The Judicial Service Commission (JSC) has called upon government to provide more funds to enable it fill up the existing 376 vacant positions in the Judiciary in order to have enough manpower to handle election petitions that will arise from the 2021 General Election.
While addressing journalists at his office yesterday, the JSC chairperson, Justice Benjamin Kabiito, reasoned that election petitions are supposed to be disposed of quickly, hence the need to recruit more judicial officers.
“We are heading into an electoral cycle in 2021 and our recruitment effort is to ensure all levels of courts have sufficient manpower to adjudicate election petitions in accordance with the laws,” Justice Kabiito told the media.
“It also means that judicial officers who were recently appointed, need to be trained in election matters and be prepared. To that effect, we need more funding to carry out the recruitment exercise. We have the candidates to fill up all the existing gaps in the Judiciary but the problem is the lack of funds,” Justice Kabiito added.
However he did not state how much money the JSC needs to carry out the recruitment.
He also said they have deficiencies among the Judiciary support staff though apparently, the commission does not have the mandate to recruit them as they await on the enactment of the Judiciary Administration Bill.
Statistics obtained from the Judiciary yesterday show that there are 255 vacancies for Grade One Magistrates, 54 Chief Magistrates, 42 registrars and one Chief registrar.
There are also 22 vacancies at the High Court level and two slots at the Court of Appeal/ Constitutional Court.
It is only the Supreme Court, the highest court in the land, that is fully constituted with 11 justices.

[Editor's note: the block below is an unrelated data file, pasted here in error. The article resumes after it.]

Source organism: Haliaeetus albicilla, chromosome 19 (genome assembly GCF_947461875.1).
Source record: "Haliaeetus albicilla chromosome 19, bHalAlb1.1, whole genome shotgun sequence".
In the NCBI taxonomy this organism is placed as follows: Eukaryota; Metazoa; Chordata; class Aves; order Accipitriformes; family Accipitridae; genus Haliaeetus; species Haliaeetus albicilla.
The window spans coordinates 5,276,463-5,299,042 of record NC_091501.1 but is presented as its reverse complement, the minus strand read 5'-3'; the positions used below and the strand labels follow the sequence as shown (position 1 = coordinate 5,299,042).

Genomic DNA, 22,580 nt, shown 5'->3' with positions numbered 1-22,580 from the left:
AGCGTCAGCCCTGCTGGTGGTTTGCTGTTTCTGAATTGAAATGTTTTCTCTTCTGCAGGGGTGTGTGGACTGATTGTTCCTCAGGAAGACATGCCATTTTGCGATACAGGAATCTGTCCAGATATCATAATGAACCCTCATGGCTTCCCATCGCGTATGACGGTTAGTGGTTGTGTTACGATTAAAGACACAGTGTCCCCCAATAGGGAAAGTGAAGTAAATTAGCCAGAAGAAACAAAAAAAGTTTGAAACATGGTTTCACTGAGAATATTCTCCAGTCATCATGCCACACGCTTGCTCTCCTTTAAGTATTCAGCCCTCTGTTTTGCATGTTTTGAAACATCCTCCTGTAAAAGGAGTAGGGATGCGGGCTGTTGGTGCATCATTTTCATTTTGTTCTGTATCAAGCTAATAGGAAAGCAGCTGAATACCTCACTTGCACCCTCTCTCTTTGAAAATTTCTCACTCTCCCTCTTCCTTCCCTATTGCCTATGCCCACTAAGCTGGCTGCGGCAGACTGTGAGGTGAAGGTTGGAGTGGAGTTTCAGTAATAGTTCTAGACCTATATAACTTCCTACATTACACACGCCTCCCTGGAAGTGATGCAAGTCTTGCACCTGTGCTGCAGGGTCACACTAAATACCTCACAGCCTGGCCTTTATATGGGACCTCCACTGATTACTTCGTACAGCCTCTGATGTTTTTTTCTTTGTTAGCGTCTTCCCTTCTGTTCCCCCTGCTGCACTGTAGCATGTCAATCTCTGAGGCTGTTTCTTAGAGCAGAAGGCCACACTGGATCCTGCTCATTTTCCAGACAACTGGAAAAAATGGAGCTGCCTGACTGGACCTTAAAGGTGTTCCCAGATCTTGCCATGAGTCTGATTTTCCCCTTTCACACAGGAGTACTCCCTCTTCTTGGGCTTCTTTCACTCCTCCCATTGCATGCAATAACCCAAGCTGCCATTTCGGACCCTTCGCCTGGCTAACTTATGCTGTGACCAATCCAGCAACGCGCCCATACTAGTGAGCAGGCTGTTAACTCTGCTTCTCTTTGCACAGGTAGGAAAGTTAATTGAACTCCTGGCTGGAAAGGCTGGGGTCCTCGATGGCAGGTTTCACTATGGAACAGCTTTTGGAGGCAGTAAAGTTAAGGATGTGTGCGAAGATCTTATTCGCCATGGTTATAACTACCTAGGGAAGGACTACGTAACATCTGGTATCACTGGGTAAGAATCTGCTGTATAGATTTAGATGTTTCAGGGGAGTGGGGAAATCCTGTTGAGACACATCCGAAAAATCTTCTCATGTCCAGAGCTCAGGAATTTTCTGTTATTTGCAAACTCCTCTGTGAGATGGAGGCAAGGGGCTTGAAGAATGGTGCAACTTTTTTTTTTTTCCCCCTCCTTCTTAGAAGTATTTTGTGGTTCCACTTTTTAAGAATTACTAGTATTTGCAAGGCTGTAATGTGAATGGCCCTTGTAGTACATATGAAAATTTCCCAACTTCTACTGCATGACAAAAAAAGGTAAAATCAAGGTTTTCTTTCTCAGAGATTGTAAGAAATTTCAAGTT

The main mandate of the JSC is to recruit and regulate judicial officers.
Following the 2016 General Election, more than 148 parliamentary election petitions were filed in courts plus one presidential election lodged by former Premier Amama Mbabazi, who challenged the victory of President Museveni.
The highest court upheld President Museveni’s election.
Under Articles 140 and 104 of the Constitution, the Judiciary is mandated to hear and determine electoral petitions expeditiously.
At the same press briefing, Justice Kabiito revealed that there is a new trend of corruption that the judicial officers are engaging in.
He named some of the new trends as judicial officers drawing fuel from a fuel station, getting complimentary cards to go and shop at a given supermarket and going to a car depot to pick a new vehicle.
“All these goodies are given as a bribe to the judicial officer as opposed to hard cash which has been the common medium of corruption in the past” he said.
Ms Norah Matovu Winyi, one of the JSC members representing the Uganda Law Society, said the commission has in the last three years received 837 complaints against judicial officers.
She explained that of the 837 complaints, 12 judicial officers, were found culpable and punished accordingly. Ms Winyi said the punishments ranged from dismissal, retired in public interest, severe reprimand, and compensation to victims.
Grade One Magistrates 255
Chief Magistrates 54
Chief Registrar 1
High Court Judges 22
Court of Appeal/
Constitutional Court 02
Supreme Court - fully constituted